With “Some Time in New York City” they brought a newspaper op-ed page to life against a volatile backdrop of generational and social conflict: racial tensions, the Vietnam war, anti-war protests, the celebration of drugs, free speech conflicts, and the ongoing re-election campaign of U.S. President Richard M. Nixon. Among the general public, there were strong opinions on all sides of these topics.

For record buyers looking for a new John Lennon music collection (or at least collaborations more like “Happy Xmas”), the approach taken by “Some Time in New York City” was akin to a contemporary TV viewer looking for a favorite entertainment channel and instead being stuck spending some time with an MSNBC or a Fox cable news diatribe. The music was solid enough, but the lyrics throughout the album pushed aside a sense of decorum in favor of activist engagement.

“Some Time in New York City” offered blunt polemics on such topics as activist Angela Davis (“Angela”), headline-grabbing American prison confrontations (“Attica State”), a life-is-a-prison lament (“Born in a Prison”), feminism set to a pop beat (“Sisters O Sisters”), repressive marijuana laws (“John Sinclair”), generations of conflict between the Irish and the English (“Luck of the Irish”), and the specific events of the January 1972 shooting of protesting civilians by British soldiers in Northern Ireland (“Sunday Bloody Sunday”).

Picture sleeve for the album's single.

Picture sleeve for the album’s single.

However, the track that probably sealed the sales fate of “Some Time in New York City” was its one-and-only single. With the deliberately provocative use in the title and main chorus of what is now usually referenced as just “the N-word,” Lennon virtually guaranteed that “Woman Is the N*gger of the World” would not receive radio play. It may well have been intended as an artistic allegory about suppression and exploitation (first expressed by co-author Ono), but it came off as highly charged and inappropriate.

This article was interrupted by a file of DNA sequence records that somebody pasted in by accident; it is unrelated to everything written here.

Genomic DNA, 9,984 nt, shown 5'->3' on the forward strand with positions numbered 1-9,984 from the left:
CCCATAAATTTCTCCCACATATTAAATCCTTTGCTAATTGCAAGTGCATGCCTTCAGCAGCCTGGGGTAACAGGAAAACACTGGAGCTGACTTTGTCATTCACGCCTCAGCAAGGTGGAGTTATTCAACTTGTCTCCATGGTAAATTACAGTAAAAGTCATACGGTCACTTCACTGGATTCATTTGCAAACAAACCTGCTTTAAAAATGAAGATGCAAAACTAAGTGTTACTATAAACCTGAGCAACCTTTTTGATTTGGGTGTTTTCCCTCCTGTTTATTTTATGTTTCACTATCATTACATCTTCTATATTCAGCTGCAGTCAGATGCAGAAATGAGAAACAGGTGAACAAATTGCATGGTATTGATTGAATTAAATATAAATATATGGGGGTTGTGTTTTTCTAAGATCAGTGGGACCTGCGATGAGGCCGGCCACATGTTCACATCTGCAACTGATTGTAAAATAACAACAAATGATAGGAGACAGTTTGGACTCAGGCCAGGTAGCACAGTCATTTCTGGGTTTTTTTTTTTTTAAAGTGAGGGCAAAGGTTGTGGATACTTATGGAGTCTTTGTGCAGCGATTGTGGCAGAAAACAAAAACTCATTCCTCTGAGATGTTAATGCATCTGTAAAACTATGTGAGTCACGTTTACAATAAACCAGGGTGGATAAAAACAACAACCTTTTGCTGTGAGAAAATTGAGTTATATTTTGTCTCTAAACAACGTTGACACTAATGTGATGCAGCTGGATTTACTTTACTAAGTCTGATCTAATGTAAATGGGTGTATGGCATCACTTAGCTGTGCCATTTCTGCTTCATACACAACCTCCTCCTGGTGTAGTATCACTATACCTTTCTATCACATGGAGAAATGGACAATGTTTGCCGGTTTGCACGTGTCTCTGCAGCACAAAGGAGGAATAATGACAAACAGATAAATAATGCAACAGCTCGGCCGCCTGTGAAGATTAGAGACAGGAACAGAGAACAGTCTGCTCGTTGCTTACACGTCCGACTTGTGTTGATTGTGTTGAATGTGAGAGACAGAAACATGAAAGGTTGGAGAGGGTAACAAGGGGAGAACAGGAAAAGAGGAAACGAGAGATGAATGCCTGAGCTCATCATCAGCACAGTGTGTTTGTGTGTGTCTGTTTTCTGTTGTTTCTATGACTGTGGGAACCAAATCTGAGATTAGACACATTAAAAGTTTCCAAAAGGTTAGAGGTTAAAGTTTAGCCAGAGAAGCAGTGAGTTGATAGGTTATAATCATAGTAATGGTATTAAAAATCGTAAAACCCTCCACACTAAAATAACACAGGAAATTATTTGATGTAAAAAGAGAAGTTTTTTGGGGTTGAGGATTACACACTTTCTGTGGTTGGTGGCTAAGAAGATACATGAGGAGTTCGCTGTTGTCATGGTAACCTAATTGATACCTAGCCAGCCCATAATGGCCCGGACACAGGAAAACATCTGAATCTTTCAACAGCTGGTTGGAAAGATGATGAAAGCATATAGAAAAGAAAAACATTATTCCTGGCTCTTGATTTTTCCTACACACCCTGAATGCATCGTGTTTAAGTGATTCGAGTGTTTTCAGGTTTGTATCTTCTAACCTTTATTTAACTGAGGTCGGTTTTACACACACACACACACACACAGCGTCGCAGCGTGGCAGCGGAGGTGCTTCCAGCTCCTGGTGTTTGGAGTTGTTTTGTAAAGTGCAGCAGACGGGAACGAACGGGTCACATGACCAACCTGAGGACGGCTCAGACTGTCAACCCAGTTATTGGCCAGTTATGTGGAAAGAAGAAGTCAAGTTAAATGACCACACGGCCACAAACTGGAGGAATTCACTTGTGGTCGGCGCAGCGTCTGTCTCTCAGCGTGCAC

As just another track, perhaps buried deep in the two-disc set, it might have slipped by, but as the album opener and promoted single, the song struck some as uncomfortable and in-your-face. Lennon and Ono brought the song to Dick Cavett’s show in May 1972 to promote the album, and only strong efforts by the host kept it from being excised from the pre-taped program.

And yet … scattered throughout this album were moments of aching beauty (“Luck of the Irish”), lyrical playfulness (“New York City”), and killer craft (“John Sinclair”). Yoko Ono’s best solo composition came in the driving dance number “We’re All Water” with its “can’t-get-it-out-of-your-head” imagery of President Nixon and Chairman Mao Tse-tung dancing naked (a doctored photo of the political leaders appeared on the front cover, itself another source of controversy, leading to stickers covering the image).

Oddly, the “bonus” second disc of the set provided one of the more accessible and radio-friendly offerings, a live cover version of the decidedly nonpolitical oldie “Well (Baby Please Don’t Go)” (a 1958 hit by The Olympics). That was part of a guest appearance by John and Yoko at a 1971 Frank Zappa and the Mothers of Invention concert at the Fillmore East. Lennon described the number as one he had not performed since his days at the Cavern.